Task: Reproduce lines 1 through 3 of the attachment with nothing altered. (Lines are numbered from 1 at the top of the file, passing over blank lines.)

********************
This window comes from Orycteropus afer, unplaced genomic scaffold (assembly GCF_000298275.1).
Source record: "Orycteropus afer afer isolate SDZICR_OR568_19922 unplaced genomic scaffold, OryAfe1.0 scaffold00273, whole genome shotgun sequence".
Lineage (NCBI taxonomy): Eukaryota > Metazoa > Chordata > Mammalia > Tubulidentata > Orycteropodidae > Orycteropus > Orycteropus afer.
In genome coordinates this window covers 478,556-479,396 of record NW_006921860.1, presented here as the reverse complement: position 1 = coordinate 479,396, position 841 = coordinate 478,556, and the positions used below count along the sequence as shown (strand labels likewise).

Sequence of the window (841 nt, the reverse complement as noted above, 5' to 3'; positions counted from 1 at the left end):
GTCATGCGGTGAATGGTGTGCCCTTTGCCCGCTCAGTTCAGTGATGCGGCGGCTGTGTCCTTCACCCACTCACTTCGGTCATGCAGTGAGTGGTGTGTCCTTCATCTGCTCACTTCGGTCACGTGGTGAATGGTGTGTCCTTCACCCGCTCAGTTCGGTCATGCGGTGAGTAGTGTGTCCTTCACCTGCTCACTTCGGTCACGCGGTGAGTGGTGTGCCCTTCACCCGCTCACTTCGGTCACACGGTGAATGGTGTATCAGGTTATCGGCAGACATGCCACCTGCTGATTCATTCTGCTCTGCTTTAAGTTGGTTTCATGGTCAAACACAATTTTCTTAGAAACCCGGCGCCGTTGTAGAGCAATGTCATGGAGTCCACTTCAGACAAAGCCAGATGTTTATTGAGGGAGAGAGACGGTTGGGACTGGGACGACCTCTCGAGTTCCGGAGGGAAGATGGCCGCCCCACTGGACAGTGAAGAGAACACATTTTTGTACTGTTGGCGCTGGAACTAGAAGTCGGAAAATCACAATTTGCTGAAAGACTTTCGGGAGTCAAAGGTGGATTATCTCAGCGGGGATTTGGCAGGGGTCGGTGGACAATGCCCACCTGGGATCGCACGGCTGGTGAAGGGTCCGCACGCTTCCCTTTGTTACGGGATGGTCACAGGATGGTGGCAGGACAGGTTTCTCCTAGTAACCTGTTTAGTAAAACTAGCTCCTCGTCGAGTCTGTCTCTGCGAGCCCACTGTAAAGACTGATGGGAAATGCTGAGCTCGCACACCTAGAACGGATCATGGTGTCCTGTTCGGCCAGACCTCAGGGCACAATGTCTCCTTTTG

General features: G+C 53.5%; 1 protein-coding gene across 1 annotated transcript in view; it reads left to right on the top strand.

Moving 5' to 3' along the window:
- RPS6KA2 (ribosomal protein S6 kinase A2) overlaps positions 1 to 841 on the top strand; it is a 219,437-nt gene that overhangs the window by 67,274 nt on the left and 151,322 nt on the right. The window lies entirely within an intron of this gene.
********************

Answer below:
This window comes from Orycteropus afer, unplaced genomic scaffold (assembly GCF_000298275.1).
Source record: "Orycteropus afer afer isolate SDZICR_OR568_19922 unplaced genomic scaffold, OryAfe1.0 scaffold00273, whole genome shotgun sequence".
Lineage (NCBI taxonomy): Eukaryota > Metazoa > Chordata > Mammalia > Tubulidentata > Orycteropodidae > Orycteropus > Orycteropus afer.